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GAO Reports on Slow Progress Of Gas Unbundling

December 21, 1998
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GAO Reports on Slow Progress Of Gas Unbundling

A comprehensive report on gas unbundling released by the U.S. General Accounting Office found that as of July 31 of this year only about 3.9% of the of the residential gas customers eligible to buy gas from suppliers other than their regulated gas utility were doing so. Roughly 553,000 residential gas users behind the citygates of 43 gas utilities in 16 states were participating in customer choice programs. Commercial participation levels were not available. The report, titled Energy Deregulation: Status of Natural Gas Customer Choice Programs, was requested by Sens. Jeff Bingaman (D-NM) and Dale L. Bumpers (D-AK).

Retail gas competition has been slow to develop, but it's still in its infancy, the report noted. Furthermore, there have been notable benefits from customer choice. Twelve of the 38 gas utilities that responded to the GAO survey estimated cost savings for residential and small commercial customers were averaging between 1% and 15% off of total gas bills. And 31 utilities in the survey reported that marketers were offering customers additional service choices, including reducing exposure to price swings, fixed-price options, fixed monthly bills and even non-gas products and services.

GAO drew attention to several things that have hindered program development or limited the benefits of customer choice. Not all programs, for example, allow price competition on upstream pipeline capacity and gas supply. The programs that allow both can open a larger percentage of a gas bill to potential price savings. On a Columbia Gas of Ohio bill, for example, pass-through gas commodity costs represent about 40.4% of the total bill, while transportation and storage costs are an additional 18.2% of the bill. In total, the pass-through portion of the bill is nearly 59% of the total cost. Several survey respondents noted that while commodity savings are hard to come by savings on transportation and storage costs can be significant. Marketers have greater flexibility to rely on the short-term market as compared with utilities that typically rely on expensive long-term contracts based on peak-day demand.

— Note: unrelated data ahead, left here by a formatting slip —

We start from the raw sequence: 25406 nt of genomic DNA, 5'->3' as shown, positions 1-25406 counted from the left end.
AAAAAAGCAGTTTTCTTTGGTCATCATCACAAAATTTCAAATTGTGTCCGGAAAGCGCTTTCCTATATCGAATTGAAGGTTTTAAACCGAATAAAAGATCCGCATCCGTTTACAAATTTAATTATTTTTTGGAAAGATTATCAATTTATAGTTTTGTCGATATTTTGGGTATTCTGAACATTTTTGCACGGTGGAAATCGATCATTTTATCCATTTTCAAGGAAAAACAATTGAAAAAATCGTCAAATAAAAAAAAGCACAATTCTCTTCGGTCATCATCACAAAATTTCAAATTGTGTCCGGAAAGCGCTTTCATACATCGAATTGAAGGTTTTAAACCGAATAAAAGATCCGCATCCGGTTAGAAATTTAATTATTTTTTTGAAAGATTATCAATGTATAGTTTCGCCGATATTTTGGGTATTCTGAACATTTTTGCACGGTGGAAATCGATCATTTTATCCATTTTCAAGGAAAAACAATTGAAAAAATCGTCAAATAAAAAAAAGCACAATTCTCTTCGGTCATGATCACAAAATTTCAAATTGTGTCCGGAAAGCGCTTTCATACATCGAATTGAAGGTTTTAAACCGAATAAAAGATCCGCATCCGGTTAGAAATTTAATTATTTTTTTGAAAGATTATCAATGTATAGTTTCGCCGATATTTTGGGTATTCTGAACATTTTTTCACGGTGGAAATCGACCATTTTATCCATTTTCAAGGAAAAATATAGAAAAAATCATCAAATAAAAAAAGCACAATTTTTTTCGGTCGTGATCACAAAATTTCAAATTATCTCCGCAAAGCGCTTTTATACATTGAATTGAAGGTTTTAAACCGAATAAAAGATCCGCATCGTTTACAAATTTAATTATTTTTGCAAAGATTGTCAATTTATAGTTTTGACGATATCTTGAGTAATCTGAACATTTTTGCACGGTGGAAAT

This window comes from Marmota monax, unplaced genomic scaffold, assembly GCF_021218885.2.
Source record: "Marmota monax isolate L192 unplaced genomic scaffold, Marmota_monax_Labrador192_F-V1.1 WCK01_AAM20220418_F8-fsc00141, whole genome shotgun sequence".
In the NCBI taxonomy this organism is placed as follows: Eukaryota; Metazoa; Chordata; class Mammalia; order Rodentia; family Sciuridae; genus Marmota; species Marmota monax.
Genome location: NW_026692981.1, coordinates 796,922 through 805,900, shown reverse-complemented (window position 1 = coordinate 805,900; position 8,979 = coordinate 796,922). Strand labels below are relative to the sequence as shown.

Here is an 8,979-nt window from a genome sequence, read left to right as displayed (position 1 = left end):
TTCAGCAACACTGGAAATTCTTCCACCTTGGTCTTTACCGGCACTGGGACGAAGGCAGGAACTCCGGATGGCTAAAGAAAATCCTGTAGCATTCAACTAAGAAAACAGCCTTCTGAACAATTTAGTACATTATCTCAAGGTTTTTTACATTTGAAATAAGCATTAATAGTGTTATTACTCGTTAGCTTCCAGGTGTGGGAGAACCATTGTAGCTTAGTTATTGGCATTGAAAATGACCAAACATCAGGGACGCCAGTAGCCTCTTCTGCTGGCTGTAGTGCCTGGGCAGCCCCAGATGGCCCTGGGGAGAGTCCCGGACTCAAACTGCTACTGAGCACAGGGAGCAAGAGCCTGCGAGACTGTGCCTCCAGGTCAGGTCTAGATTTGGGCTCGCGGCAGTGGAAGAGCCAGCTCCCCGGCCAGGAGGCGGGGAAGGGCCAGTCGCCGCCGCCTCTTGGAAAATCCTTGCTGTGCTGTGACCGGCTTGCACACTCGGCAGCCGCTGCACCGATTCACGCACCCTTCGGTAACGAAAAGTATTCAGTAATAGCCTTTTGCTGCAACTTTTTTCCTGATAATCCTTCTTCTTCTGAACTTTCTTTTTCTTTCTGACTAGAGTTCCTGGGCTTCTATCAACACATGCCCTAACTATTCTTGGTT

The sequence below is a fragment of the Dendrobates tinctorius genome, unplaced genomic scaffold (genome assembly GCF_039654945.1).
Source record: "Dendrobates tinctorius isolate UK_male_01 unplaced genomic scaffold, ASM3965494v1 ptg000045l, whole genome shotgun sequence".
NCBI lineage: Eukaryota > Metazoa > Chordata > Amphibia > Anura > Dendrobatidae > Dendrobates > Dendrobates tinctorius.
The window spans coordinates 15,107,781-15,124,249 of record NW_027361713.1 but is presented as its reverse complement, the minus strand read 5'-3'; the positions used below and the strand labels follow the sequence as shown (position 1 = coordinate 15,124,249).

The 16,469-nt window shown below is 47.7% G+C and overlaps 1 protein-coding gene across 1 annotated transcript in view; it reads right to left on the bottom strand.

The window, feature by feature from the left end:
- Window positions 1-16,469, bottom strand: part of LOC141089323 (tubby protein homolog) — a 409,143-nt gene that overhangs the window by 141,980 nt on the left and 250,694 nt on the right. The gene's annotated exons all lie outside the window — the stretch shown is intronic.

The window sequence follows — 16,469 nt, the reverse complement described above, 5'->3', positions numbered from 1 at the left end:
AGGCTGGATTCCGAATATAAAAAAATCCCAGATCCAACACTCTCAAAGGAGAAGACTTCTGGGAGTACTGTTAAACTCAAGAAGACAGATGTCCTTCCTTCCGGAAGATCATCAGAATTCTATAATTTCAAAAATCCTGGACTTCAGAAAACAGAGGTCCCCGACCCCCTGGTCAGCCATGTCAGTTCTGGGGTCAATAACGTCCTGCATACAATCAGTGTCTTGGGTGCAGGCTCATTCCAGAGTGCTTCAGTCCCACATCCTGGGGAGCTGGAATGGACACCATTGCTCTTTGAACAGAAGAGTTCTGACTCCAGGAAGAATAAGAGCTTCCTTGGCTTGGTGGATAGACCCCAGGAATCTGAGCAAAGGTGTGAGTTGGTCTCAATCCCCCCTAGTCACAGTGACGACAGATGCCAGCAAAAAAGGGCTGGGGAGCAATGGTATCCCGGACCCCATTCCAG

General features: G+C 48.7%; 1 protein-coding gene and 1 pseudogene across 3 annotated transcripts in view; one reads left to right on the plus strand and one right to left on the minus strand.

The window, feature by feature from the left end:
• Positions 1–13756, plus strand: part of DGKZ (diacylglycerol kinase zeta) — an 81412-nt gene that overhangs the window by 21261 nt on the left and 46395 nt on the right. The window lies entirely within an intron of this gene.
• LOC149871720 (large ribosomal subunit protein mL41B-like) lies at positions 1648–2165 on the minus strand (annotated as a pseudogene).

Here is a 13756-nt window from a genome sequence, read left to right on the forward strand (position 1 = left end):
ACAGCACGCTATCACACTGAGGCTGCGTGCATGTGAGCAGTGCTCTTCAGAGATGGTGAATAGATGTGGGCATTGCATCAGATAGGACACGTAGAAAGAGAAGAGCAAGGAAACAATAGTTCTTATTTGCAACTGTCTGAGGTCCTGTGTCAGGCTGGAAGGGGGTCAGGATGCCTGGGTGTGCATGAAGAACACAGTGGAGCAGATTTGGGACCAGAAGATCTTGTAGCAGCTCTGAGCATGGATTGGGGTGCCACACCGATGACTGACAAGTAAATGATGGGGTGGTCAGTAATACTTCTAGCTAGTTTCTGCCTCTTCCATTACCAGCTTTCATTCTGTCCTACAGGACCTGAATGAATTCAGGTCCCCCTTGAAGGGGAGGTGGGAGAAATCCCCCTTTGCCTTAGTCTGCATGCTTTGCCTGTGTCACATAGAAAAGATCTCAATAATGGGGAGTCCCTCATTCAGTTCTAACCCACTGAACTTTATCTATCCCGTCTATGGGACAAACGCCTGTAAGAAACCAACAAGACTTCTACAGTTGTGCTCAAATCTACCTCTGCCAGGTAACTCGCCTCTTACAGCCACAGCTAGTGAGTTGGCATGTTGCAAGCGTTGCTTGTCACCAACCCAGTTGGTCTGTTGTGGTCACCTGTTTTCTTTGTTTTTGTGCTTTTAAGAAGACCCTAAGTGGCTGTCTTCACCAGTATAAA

The survey also found a high correlation between the requirement that marketers pay for the utilities' upstream capacity and the market share established by marketing affiliates. For example, marketers were required to use the utilities' upstream capacity in three Pennsylvania pilot programs (Equitable Gas, Peoples Natural and National Fuel), and one Ohio pilot (East Ohio Gas), and in all of those pilots affiliated marketers captured the majority of the customers participating. In the pilots where marketers could use their own upstream capacity, such as Columbia Gas of Pennsylvania, Columbia Gas of Ohio and Cincinnati Gas &amp Electric, the marketing affiliates did not have the highest concentration of customers.

Rocco Canonica

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